In January 2017, Penn Law faculty members Wendell Pritchett and Fernando Chang-Muy led a delegation of sixteen students to Cuba as part of their year-long Global Research Seminar(GRS). One of Penn Law’s signature offerings, GRS programs challenge students to explore today’s most complex legal issues by combining academic study with overseas field research on specialized topics. The group’s mission was to meet with local stakeholders to better understand the impact that the recent normalizing of relations might have on human rights and economic development in Cuba.
The visit to Cuba fell one month after the mourning period for Fidel Castro and two weeks before the inauguration of U.S. President Donald Trump. It was a time of great transition for both nations, and it quickly became apparent to participants that while the Cuban people had strong opinions about the recent changes, they remained unsure what the future might bring.
The research trip enabled students to be on the ground during this unique moment in history. President Obama announced the end of the longstanding “wet foot, dry foot” policy mere days after Penn Law students engaged in a candid discussion of this same policy with the U.S. Embassy in Havana. This overturns the rule that a Cuban reaching U.S. shores will automatically be granted resident status as a refugee.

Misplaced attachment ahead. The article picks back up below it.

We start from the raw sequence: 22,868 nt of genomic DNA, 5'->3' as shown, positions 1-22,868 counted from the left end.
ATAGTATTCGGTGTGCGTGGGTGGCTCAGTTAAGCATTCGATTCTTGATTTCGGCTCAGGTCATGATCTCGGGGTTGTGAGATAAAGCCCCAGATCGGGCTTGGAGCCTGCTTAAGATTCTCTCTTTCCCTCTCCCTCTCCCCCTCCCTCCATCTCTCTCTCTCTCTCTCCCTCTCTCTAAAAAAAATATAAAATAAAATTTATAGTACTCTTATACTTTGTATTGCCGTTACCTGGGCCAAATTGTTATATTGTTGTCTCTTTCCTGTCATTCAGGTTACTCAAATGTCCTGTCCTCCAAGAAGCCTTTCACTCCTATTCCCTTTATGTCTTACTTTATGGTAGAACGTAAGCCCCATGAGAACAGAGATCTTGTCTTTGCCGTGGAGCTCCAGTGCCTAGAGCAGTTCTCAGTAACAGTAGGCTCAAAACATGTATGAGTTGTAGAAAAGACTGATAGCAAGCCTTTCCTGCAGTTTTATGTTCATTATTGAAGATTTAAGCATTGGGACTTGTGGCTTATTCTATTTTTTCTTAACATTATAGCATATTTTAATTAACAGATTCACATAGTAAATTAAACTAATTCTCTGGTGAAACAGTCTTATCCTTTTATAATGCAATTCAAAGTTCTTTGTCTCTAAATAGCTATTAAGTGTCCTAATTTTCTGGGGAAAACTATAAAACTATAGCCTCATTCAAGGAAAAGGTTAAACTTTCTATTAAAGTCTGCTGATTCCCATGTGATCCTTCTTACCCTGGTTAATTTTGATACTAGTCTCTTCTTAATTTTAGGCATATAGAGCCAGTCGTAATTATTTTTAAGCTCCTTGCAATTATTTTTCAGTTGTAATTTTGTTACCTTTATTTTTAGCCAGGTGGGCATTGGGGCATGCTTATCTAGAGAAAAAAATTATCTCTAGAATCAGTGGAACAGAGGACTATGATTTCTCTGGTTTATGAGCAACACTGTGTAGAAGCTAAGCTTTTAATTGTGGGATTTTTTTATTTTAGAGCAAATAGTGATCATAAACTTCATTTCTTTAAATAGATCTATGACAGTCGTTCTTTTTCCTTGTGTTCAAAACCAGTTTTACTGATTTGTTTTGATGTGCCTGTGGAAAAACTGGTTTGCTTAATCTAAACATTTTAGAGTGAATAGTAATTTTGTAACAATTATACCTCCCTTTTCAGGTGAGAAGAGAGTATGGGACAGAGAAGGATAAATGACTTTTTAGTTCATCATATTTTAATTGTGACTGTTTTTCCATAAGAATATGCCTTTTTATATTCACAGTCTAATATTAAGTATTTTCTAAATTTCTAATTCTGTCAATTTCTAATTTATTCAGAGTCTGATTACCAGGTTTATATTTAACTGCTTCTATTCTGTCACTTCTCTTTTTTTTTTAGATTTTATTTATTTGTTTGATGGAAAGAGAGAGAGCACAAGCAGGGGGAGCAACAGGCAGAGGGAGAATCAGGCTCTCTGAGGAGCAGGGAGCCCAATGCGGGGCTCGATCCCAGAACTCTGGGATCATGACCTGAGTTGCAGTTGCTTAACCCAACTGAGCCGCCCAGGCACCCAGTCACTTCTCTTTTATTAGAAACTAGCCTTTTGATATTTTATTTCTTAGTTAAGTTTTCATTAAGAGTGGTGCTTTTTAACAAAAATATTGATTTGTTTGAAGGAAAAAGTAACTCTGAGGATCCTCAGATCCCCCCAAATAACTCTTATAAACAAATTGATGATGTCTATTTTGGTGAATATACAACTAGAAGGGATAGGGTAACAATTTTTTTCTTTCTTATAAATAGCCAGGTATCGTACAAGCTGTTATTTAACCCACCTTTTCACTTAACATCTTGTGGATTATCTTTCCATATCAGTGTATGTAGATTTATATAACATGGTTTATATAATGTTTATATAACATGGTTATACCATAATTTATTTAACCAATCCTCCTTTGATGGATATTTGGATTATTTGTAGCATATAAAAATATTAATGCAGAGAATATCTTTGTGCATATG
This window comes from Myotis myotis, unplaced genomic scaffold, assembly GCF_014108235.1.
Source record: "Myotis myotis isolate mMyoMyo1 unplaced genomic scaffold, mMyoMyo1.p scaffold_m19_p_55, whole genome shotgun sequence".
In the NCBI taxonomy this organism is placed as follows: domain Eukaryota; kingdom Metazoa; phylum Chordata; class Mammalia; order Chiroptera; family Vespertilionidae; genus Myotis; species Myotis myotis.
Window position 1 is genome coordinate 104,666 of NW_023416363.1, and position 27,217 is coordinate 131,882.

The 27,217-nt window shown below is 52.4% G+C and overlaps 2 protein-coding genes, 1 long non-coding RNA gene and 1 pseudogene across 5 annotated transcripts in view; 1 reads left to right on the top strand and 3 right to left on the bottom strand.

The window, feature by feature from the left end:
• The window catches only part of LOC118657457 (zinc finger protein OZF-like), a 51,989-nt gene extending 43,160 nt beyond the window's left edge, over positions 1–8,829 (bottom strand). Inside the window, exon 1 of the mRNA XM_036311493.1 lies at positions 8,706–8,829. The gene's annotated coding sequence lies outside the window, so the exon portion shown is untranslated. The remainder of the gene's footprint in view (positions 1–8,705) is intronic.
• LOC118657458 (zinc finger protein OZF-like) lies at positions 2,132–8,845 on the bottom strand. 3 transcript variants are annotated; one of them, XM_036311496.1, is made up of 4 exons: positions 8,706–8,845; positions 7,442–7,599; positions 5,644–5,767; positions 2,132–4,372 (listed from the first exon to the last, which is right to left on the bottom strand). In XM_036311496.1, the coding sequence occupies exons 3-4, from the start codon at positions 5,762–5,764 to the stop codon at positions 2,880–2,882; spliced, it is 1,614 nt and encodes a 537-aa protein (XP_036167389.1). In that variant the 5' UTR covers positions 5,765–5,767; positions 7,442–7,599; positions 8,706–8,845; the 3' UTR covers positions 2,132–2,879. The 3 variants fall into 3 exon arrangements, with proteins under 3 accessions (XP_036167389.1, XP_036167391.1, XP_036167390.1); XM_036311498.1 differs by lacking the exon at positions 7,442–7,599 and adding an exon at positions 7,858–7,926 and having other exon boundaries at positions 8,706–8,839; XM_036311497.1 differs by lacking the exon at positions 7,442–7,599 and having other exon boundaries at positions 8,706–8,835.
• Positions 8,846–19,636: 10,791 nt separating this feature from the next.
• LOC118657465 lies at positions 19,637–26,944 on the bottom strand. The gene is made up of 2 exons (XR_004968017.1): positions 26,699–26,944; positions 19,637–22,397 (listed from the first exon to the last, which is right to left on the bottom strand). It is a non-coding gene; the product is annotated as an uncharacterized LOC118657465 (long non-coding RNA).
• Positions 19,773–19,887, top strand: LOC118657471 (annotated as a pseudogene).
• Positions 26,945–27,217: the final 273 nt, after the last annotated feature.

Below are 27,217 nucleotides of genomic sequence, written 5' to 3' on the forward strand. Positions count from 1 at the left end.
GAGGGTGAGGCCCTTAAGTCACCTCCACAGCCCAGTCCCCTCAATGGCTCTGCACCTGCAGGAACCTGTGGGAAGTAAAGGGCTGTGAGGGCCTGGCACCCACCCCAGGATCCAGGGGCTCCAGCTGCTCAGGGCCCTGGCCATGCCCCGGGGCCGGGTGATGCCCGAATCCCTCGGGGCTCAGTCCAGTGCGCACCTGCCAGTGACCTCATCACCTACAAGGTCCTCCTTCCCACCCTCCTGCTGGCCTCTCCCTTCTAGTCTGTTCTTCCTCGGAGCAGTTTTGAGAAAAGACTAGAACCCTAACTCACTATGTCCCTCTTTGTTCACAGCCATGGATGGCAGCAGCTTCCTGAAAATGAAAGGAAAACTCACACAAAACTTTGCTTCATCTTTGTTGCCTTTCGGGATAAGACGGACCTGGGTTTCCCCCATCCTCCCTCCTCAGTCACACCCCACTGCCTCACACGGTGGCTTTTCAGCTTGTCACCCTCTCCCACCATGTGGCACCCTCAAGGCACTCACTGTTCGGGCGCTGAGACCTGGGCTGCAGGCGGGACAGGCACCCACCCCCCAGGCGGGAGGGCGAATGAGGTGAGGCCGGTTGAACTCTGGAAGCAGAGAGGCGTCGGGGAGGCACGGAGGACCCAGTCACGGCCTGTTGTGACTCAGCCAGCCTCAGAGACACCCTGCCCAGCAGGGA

This particular course of study was unique to a law school, noted Pritchett, Presidential Professor of Law and Education and an expert on urban policy and housing law. Law students usually study countries with stable legal systems. But the recent changes in Cuba have put the country in flux.
“By the time we got to Cuba, we were informed about so many different aspects of Cuban life and Cuban politics,” said Esther Clovis L’17. “It made meeting with the stakeholders much more productive because we had interesting questions to ask that we had been thinking about all semester.”